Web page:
From: Ingraham, Andrew (Andrew.Ingraham@compaq.com)
Date: Tue Jan 09 2001 - 05:29:33 PST
> We would like to find how close to the end do we need to connect the
> Since we cannot change the location of the resistor, we change the rise
> time of
> a pulse generator. We are using a HP TDR. As we increase the rise time, we
> get a better
> behaviour of termination, and get a smaller sink on the TDR screen.
> For each sink, TDR measures an excess capacitance created by stub.
It is not just capacitance. You have a short length of transmission line,
the "stub" from the termination resistor to the far end. A capacitance has
a purely imaginary impedance. The input impedance of the stub is complex
(real + imaginary).
In the time domain, it looks like a pure resistance (=Zo, its characteristic
impedance) until a round-trip delay time later, and then it looks like an
open circuit if you have nothing on the end of the stub.
> For a perfect termination, there is
> no excess capacitance. Is there any relation (equation) between this
> excess capacitance and
> the rise-time or the stub length ? We need some analytic formulas, if any.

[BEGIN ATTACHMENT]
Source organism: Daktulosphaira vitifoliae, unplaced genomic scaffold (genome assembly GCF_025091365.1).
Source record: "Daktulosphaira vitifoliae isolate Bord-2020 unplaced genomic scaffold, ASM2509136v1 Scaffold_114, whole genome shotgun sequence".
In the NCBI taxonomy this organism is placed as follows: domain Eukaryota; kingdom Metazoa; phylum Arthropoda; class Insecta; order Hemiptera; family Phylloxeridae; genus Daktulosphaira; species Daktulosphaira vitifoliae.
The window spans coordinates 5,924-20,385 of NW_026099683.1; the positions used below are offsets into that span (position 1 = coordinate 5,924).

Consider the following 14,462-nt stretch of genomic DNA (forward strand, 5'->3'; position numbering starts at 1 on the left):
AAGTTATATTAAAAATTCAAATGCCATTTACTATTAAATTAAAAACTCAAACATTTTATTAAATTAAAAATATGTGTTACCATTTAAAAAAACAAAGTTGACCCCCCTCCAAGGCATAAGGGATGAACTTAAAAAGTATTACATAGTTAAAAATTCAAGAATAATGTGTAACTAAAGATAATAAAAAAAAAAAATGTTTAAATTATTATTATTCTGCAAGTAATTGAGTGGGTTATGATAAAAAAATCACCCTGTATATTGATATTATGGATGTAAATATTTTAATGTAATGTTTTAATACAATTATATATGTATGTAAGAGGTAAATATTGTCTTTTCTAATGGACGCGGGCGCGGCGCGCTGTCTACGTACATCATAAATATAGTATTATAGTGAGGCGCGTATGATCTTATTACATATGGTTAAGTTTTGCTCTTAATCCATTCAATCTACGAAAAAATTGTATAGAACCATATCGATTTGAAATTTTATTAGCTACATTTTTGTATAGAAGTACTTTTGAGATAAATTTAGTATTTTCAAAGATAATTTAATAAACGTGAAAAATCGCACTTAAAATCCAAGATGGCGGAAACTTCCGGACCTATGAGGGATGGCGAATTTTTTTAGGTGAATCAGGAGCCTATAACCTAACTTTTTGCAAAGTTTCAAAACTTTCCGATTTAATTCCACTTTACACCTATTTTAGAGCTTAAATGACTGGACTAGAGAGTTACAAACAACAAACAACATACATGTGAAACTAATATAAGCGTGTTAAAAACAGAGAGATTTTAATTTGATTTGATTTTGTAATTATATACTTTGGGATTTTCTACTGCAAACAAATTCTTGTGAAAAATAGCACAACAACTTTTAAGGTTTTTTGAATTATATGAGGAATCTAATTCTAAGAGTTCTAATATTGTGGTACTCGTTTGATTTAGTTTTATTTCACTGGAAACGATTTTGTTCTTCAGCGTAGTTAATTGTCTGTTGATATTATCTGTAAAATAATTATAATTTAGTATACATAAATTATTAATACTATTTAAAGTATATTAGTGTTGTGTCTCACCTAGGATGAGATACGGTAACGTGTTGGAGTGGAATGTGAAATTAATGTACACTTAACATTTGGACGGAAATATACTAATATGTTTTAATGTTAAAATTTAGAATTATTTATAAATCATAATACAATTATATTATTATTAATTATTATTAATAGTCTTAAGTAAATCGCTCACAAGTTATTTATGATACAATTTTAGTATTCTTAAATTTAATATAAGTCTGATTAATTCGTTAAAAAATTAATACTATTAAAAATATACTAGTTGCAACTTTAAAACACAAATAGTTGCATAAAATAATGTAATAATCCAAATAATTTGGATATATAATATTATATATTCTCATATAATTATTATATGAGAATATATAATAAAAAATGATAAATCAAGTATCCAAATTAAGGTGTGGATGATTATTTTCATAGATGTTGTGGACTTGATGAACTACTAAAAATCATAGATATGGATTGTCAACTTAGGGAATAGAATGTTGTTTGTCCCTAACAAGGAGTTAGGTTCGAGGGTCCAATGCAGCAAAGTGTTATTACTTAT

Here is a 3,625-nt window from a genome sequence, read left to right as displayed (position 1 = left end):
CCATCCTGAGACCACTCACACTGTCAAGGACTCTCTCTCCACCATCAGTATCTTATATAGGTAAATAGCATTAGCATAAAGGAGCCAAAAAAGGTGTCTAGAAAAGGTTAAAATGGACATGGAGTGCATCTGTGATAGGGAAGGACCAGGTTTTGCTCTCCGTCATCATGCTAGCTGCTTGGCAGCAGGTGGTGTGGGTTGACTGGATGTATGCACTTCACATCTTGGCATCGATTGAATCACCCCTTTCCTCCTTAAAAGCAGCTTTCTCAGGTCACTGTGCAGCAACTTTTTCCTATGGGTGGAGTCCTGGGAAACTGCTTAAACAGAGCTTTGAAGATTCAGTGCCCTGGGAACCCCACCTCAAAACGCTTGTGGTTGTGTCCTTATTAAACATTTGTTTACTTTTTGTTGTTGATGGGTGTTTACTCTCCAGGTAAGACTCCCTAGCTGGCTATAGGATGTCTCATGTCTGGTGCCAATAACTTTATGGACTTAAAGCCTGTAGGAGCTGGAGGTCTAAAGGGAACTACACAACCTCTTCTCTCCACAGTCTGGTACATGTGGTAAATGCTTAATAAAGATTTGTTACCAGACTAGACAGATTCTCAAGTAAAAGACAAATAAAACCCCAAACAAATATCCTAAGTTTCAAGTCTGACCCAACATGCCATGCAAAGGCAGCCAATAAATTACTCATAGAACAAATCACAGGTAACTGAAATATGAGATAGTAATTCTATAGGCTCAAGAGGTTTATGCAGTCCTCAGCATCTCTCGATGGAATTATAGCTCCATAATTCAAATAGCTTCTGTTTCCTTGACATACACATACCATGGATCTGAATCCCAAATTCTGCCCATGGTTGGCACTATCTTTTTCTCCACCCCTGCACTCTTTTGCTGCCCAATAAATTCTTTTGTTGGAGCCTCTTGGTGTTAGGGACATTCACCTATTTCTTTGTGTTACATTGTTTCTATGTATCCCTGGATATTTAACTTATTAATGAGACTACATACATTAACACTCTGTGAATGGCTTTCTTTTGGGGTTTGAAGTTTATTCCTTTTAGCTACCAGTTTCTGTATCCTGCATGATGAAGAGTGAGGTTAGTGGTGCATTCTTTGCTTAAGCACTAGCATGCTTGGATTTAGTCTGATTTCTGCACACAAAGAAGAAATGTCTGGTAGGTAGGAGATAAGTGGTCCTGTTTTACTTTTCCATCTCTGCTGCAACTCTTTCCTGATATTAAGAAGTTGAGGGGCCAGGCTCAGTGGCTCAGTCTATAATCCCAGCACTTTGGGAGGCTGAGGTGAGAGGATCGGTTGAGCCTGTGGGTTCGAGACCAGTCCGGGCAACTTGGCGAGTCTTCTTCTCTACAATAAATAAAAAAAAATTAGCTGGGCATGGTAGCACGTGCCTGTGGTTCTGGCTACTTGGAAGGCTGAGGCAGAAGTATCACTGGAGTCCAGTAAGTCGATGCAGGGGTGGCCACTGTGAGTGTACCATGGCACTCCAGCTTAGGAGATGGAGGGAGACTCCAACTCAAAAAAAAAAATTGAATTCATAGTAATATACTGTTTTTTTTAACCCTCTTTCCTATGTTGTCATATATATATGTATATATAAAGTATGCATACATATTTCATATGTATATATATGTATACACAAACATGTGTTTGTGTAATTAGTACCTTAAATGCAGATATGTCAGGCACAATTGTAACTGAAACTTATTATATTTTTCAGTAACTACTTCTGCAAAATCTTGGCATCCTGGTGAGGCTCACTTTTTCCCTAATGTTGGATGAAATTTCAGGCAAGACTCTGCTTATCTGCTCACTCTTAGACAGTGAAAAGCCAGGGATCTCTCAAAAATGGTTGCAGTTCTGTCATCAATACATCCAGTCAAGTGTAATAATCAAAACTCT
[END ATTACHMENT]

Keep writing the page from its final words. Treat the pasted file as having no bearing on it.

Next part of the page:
The capacitance of a short length of ideal transmission line (i.e., your
stub) is given by the formula
C = Td / Zo = (Len / vel) / Zo
where Td is the one-way delay of the line, Zo is its characteristic
impedance, Len is its length, and vel is the line's propagation velocity (in
consistent units). vel = c * sqrt(1/Er) where c is 2.998e+8 m/s and Er is
the effective dielectric constant.
When the round-trip delay (2 * Td) is short compared to your signal's
risetime, then it may be OK to treat the stub as a lumped capacitance like
this. Don't forget to add the input capacitance of your receiving IC that's
on the end.
When the round-trip delay is not short compared to the risetime, then you
should treat it as a length of transmission line and not a lumped
capacitance. For that, SPICE simulations are useful for seeing what will
happen. I would avoid formulas in that case.
The first approximation (total capacitance = Td/Zo + Cin of your receiving
IC) is OK at low frequencies only, but under-estimates the capacitance at
higher frequencies, until the stub is quarter-wave resonant where the
approximation completely breaks down and the effective capacitance
approaches infinity. This happens at a frequency lower than that where the
stub length is 1/4 wave long, due to the capacitance (Cin) on the end of the
stub. "Frequency" here is not the repetition rate of your signal; it is the
frequency content of your signal due to its risetime.
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